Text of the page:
There are five other top 10 debuts on the albums chart: emo country kid Hunter Hayes’ Storyline (#3, 69,000), Lilith Fair survivor Sarah McLachlan’s Shine On (#4, 42,000), hard-touring rapper Tech N9ne’s collaborations collection Strangeulation (#5, 36,000), underground rap veterans Atmosphere’s Southsiders (#8, 23,000), and Santana’s Corazon (#9, 22,000). Rounding out the top 10 are persistent sellers by Pharrell, Luke Bryan, and Lorde.
John Legend’s “All Of Me” stays at #1 on the Hot 100 for a second straight week. Pharrell’s “Happy” is a microscopically close second once more; Billboard tells us “Happy” racked up only .01 percent less chart points according to the Hot 100’s formula, which factors in the sales, airplay, and streaming charts. Iggy Azalea holds down spots 3 and 4 for a second consecutive week, but this time her own Charli XCX duet “Fancy” has passed Ariana Grande’s Azalea-featuring “Problem.” The ever-resilient “Dark Horse,” “Turn Down For What,” and “Talk Dirty” are in at 5-6-7. Justin Timberlake’s “Not A Bad Thing” holds at #8, while Idina Menzel’s “Let It Go” is down to #9. The week’s only new top 10 entrant is Paramore’s great “Ain’t It Fun,” which rises to #10 to become the band’s first top 10 hit after seven years on the Hot 100.
And here’s another one of those modern-day chart oddities: As Fake Shore Drive points out, Twista and Faith Evans’ 2004 single “Hope” just hit the UK top 40 thanks to two kids covering it on Britain’s Got Talent. “Hope” peaked at #31 on the Billboard Hot 100. Watch the kids schmoozing it up:
La Roux – “Let Me Down Gently”
“You’re not my life, but I want you in it.” That’s a killer lyric, and “Let Me Down Gently” sounds like something I’d hear during an episode of The Americans (did you see it last night?), so let’s call this one a winner.
Mariah Carey – “Thirsty”
The radio rip that first circulated featured a less-than-impressive verse from Rich Homie Quan, but the official version of “Thirsty” is just the Elusive Chanteuse doing her best to fit into the 2014 radio landscape. It’s not on par with the Miguel duet “#Beautiful,” but Hit-Boy does a good job of grafting some classic Mariah chord progressions to his own trademark bleeps and blips. (Or maybe we should credit Purple Crush for that?) Mariah herself comes off a little more thirsty than whoever she’s singing about, but this sounds fresher than anything on the Michael Jackson album I just defended, so let’s give it a passing grade and trust that it will fully win us over before summer’s out.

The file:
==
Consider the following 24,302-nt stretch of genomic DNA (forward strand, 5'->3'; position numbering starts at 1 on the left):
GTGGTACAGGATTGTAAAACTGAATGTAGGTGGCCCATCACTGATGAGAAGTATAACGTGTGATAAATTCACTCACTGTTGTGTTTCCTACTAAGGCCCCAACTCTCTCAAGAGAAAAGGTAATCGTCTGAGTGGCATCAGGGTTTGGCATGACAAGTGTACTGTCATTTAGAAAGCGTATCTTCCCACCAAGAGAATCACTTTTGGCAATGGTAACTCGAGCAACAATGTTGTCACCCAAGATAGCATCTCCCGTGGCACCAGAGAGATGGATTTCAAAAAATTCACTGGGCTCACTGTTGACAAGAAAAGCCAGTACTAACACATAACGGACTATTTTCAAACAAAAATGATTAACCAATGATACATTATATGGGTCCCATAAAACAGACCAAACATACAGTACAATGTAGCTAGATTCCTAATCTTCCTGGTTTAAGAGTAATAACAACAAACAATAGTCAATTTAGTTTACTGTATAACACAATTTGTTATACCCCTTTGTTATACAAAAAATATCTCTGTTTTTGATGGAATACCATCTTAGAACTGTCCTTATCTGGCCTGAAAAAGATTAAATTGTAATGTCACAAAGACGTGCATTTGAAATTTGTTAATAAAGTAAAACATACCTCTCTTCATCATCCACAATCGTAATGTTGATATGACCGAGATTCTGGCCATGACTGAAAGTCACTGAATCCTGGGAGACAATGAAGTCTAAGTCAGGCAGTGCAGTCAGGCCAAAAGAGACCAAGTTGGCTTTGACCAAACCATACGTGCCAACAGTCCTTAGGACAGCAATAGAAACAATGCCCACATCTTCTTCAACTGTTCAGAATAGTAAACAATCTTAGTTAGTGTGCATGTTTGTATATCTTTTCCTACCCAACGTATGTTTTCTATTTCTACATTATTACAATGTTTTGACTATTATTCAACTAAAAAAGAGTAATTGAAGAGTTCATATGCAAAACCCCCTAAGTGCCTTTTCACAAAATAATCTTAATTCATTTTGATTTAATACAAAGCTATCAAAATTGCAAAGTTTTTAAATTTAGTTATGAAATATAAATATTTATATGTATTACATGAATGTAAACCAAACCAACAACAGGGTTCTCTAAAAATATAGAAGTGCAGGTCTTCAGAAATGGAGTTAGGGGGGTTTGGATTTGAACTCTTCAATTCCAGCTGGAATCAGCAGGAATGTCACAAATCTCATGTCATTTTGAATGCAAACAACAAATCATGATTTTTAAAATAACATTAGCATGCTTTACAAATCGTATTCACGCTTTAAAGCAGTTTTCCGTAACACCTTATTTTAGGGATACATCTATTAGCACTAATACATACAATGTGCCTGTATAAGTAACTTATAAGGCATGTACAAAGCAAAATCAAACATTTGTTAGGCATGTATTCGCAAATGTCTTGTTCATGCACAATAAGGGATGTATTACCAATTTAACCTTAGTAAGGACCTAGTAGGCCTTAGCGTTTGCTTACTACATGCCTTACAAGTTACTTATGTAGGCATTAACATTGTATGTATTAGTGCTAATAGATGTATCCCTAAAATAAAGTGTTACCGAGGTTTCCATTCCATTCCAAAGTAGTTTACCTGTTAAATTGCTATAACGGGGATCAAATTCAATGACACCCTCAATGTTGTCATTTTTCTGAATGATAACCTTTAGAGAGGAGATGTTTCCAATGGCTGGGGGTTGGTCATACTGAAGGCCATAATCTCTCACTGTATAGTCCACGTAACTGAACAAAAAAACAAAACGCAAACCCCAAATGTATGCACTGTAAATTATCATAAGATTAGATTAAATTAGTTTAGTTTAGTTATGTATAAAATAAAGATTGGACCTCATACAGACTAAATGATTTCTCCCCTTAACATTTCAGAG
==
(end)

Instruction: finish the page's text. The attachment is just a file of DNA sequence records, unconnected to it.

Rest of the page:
Porter Robinson – “Sad Machine”
“Sad Machine” is designed as a duet between “a lonely robot girl and the human boy who encounters her” — so, like Her, only with music that resembles M83 more than Arcade Fire. The boy in this equation is Robinson, the 21-year-old superstar DJ who’s doing his own vocals for the first time on his upcoming Worlds. The girl is Vocaloid, a synthesizer that recreates the human voice. It is utterly gorgeous, and it portends well for Robinson’s upcoming full-length Worlds.
Trey Songz – “SmartPhones”
This song has its own app because of course it does. I can get behind the absurdity of a refrain like “Smart phones/Dumb shit,” but otherwise “SmartPhones” is completely unmemorable, and the video doesn’t help matters by wasting a lot of time getting us to the music. That’s a bummer because Trey has been responsible for more than a few utilitarian bangers in his day.
Tiësto – “Let’s Go” (Feat. Icona Pop)
This is a bit of a step down from “I Love It” and most of This Is… Icona Pop, but it’s also a step up from Calvin Harris and Ne-Yo’s “Let’s Go.” It’s also not as good as Tiësto’s topically unfortunate “Wasted,” but I’ll take it over his trance bullshit. In other words, “Let’s Go” is right down the middle. I will say this: I never expected to be such a big fan of the guitars on a Tiësto track.
NEWS IN BRIEF
- Fun’s Jack Antonoff tweeted a link to a Craigslist post announcing the title and release date of his solo project Bleachers’ album Strange Desire. [Twitter]
- Clay Aiken won that primary race fair and square … but also his opponent died. [MTV]
- Legendary radio host Casey Kasem was missing, but he has been found. [The Hollywood Reporter]
- Justin Bieber is under investigation for robbery after seizing a woman’s cell phone a California miniature golf course when the phone’s owner refused to let him delete photos. [TMZ]
- Kelly Rowland got married to her manager, and Beyoncé was a bridesmaid. [Vibe]
- Frozen star Idina Menzel was scheduled to sing “Bridge Over Troubled Water” right after Chris Christie’s speech at the 9/11 museum dedication ceremony but allegedly bailed out sick at the last minute (though some speculate Menzel’s performance was canceled to avoid the hilariously awkward Christie/bridge synchronicity). [CBS]